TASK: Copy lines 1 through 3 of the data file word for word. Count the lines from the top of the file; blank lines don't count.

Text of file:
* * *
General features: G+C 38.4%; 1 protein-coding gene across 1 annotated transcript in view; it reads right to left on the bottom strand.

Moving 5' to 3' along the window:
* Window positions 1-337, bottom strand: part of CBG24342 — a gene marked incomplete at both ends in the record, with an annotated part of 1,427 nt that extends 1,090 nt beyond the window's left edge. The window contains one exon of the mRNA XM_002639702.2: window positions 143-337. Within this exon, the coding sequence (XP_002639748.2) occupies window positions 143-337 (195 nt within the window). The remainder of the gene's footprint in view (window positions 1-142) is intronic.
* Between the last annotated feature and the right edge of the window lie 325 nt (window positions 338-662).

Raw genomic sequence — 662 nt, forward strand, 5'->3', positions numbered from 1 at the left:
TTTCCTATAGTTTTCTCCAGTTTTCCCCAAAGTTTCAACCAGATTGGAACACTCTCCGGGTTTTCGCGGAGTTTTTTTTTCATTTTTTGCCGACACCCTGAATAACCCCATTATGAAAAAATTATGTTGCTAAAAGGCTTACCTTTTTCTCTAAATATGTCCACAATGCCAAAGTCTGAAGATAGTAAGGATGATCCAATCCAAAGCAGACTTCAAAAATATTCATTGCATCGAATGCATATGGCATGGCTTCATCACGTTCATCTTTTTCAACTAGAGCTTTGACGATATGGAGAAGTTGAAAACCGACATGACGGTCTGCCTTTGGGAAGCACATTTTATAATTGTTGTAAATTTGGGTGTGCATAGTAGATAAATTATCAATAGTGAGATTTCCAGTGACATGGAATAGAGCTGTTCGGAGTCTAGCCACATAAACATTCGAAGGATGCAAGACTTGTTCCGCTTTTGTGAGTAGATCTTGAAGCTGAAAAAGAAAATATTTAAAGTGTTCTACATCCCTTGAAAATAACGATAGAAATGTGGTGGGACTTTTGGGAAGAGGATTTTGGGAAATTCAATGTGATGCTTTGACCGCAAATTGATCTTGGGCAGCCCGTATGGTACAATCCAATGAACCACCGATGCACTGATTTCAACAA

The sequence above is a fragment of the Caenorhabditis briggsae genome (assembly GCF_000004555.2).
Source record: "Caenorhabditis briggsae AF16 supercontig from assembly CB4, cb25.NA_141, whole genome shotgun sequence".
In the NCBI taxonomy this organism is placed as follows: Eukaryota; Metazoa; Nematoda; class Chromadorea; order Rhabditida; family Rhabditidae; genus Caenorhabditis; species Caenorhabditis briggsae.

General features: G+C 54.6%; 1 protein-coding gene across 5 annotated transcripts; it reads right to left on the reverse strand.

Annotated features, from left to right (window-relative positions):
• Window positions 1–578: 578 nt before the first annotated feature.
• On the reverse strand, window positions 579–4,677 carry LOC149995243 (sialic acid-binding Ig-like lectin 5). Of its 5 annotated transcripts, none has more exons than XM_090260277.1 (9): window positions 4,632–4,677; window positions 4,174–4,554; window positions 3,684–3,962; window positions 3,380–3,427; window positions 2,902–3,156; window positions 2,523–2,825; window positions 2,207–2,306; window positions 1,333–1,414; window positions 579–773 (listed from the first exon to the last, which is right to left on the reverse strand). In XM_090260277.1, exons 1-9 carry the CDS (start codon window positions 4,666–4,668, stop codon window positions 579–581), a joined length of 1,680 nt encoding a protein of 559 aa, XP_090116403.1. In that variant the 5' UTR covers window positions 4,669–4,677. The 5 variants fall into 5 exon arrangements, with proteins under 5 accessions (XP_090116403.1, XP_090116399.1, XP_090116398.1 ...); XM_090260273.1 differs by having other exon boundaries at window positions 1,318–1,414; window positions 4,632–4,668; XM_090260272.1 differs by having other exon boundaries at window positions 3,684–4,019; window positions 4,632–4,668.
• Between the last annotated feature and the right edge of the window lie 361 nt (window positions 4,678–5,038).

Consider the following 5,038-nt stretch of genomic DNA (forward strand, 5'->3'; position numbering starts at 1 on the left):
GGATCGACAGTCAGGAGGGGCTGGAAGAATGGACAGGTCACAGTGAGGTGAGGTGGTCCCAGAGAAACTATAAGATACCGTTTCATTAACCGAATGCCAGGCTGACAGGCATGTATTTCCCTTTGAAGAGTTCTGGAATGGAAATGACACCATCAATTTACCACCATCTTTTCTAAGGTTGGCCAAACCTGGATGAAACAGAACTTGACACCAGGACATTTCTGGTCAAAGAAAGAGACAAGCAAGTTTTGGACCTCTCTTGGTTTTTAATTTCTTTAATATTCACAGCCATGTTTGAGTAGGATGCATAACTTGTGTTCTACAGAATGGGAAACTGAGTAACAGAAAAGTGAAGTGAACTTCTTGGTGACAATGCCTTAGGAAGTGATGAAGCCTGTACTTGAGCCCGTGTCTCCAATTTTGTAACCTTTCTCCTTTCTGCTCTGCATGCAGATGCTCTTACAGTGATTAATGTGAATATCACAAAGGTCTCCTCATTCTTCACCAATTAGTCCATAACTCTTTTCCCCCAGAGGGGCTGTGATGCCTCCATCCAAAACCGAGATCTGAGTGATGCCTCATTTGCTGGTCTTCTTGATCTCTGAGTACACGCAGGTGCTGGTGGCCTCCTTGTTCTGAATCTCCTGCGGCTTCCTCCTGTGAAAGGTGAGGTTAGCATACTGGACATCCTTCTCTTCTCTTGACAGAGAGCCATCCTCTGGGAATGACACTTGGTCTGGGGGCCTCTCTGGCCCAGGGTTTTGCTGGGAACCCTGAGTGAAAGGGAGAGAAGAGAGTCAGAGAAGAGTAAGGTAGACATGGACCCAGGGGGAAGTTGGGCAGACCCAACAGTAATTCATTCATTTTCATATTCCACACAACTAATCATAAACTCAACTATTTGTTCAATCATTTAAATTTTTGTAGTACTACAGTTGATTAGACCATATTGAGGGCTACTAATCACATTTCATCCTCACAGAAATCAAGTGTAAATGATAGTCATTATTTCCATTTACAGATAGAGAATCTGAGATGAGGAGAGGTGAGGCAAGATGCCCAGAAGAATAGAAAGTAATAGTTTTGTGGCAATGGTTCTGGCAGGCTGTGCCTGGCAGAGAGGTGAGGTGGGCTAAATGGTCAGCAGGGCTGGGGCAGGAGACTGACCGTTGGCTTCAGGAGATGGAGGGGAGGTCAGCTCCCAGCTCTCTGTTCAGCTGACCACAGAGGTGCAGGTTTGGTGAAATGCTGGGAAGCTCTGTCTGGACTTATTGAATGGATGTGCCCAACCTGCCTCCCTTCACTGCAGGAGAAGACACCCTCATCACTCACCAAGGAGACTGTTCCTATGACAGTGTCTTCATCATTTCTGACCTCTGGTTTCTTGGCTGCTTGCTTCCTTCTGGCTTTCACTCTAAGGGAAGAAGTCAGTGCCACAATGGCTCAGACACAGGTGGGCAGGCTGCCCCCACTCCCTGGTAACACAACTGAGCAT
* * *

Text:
General features: G+C 38.4%; 1 protein-coding gene across 1 annotated transcript in view; it reads right to left on the bottom strand.

Moving 5' to 3' along the window:
* Window positions 1-337, bottom strand: part of CBG24342 — a gene marked incomplete at both ends in the record, with an annotated part of 1,427 nt that extends 1,090 nt beyond the window's left edge. The window contains one exon of the mRNA XM_002639702.2: window positions 143-337. Within this exon, the coding sequence (XP_002639748.2) occupies window positions 143-337 (195 nt within the window). The remainder of the gene's footprint in view (window positions 1-142) is intronic.